Arthur, inside the castle, is doing his own thing. He activates Excalibur’s God Mode and slays an entire squadron. The camera is fast to catch his movements. Time slows for Arthur, who catches arrows and stabs them into enemies. Excalibur slices through enemy swords like sticks. A spear point cuts into his arm, which only makes him madder. He swats at open flames to catch men on fire.
The fight lasts longer than the Londinium sequence, but only a sword’s-length longer. We have to reach the final battle. Arthur enters Vortigern’s tower, where he finds an altar, three tall columns, and a triangle etched into the floor.
Touching Excalibur to the altar activates it’s God Mode. No, sorry, it already does that. Let’s call it Titan Mode. Good thing because Vortigern is in his demon mode and twirling his baller double scythe weapon.
Vortigern slaps his nephew all over the stone floor. Waves crash at the plinth’s sides. Magical waves, I believe, only seen by the participants. Vortigern throws a flame ball at Arthur. He beats him pretty good. Suddenly, Excalibur sends a final memory pulsing through Arthur. He reviews the moment when his pops gave up his fight against Vortigern. Uther throws Excalibur into the air, takes a knee, and lets the sword drop into his back. Uther immediately turns to stone around the sword and falls into the lake.
This memory triggers Arthur’s King Mode, when he finally seizes his destiny. Recall back when these two first met as adults. Vortigern asked Arthur what drove him to be the man he is. Arthur has an answer. “It was you.” The smirking future king halves the scythes. Vortigern’s relentless need for power forced Arthur into exile and a life among thieves. Arthur disarms Vortigern of his final blade. “You created me,” he says. He stabs the demon in the gut. “And for that I bless you.”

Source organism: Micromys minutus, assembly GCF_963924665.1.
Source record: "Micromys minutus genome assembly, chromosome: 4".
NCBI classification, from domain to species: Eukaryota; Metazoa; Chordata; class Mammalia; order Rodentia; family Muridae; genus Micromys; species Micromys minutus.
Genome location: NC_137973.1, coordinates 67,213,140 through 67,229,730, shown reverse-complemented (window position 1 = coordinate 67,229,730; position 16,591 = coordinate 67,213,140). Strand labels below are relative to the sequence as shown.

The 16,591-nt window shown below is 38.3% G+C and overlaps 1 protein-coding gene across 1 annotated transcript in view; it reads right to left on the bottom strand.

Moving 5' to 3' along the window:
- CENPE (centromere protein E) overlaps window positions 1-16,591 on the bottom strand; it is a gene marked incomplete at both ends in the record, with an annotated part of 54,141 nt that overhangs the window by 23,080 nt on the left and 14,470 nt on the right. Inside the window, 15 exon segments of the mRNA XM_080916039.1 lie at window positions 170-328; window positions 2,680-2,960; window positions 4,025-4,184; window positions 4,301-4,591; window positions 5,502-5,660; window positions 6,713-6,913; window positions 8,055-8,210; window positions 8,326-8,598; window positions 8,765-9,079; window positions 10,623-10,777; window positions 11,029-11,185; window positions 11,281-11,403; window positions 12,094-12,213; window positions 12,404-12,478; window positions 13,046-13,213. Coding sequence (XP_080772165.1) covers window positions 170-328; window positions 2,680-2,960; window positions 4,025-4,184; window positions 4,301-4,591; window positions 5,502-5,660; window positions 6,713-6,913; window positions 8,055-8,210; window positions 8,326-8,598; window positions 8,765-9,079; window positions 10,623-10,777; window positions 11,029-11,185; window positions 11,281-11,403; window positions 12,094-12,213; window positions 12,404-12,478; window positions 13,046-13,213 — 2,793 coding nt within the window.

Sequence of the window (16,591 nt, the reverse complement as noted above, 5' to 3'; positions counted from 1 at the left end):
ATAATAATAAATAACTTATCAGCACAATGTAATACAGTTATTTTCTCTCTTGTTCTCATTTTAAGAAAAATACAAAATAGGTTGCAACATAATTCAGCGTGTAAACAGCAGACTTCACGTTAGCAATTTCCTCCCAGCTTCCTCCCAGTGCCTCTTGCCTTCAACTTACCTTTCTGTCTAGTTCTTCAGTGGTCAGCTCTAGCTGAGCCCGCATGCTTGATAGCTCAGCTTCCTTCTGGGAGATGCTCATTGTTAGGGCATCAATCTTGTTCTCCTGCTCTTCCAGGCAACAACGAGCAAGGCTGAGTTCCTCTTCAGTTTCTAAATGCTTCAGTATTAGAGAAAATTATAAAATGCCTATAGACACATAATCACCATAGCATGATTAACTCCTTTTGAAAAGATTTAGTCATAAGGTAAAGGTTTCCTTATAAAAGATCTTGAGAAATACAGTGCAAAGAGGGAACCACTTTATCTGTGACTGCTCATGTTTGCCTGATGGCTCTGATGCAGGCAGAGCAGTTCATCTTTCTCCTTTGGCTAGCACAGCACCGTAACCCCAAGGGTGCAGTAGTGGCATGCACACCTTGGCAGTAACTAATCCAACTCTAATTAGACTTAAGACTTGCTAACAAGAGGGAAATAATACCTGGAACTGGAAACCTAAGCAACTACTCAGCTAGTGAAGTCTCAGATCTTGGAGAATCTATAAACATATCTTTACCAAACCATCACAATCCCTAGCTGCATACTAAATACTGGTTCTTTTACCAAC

Vortigern’s body breaks the altar in two. Arthur clutches Excalibur with one hand. The sword seems to recognize its holder has fulfilled his destiny. He can activate God Mode with one hand now. The tower crumbles, the dead are mourned, Arthur becomes king, knights his buddies, and builds the round table. Camelot is ready for its hero.
A bunch of lads carousing around England, pranking the squares in charge, fighting, trying to get laid. Yeah, there’s some joking.
But not much. Smirking is the order of the day. Shockingly, the mostly male cast isn’t in on the copious phallic jokes. May I direct you to Vortigern’s tower he’s erecting? And there’s a character named Wet Stick. And I’m pretty sure someone literally says that many people have waited a long time to pull on that sword (try to remove Excalibur from the stone).
The screenwriters knew what they were doing, but why not let the characters in on the jokes?
Camelot is a rock-hewn mountain castle with causeways and valleys. From here rule the kings of mystical England. It’s a solid-though-dour location appropriate for the raw nature of it’s titular character.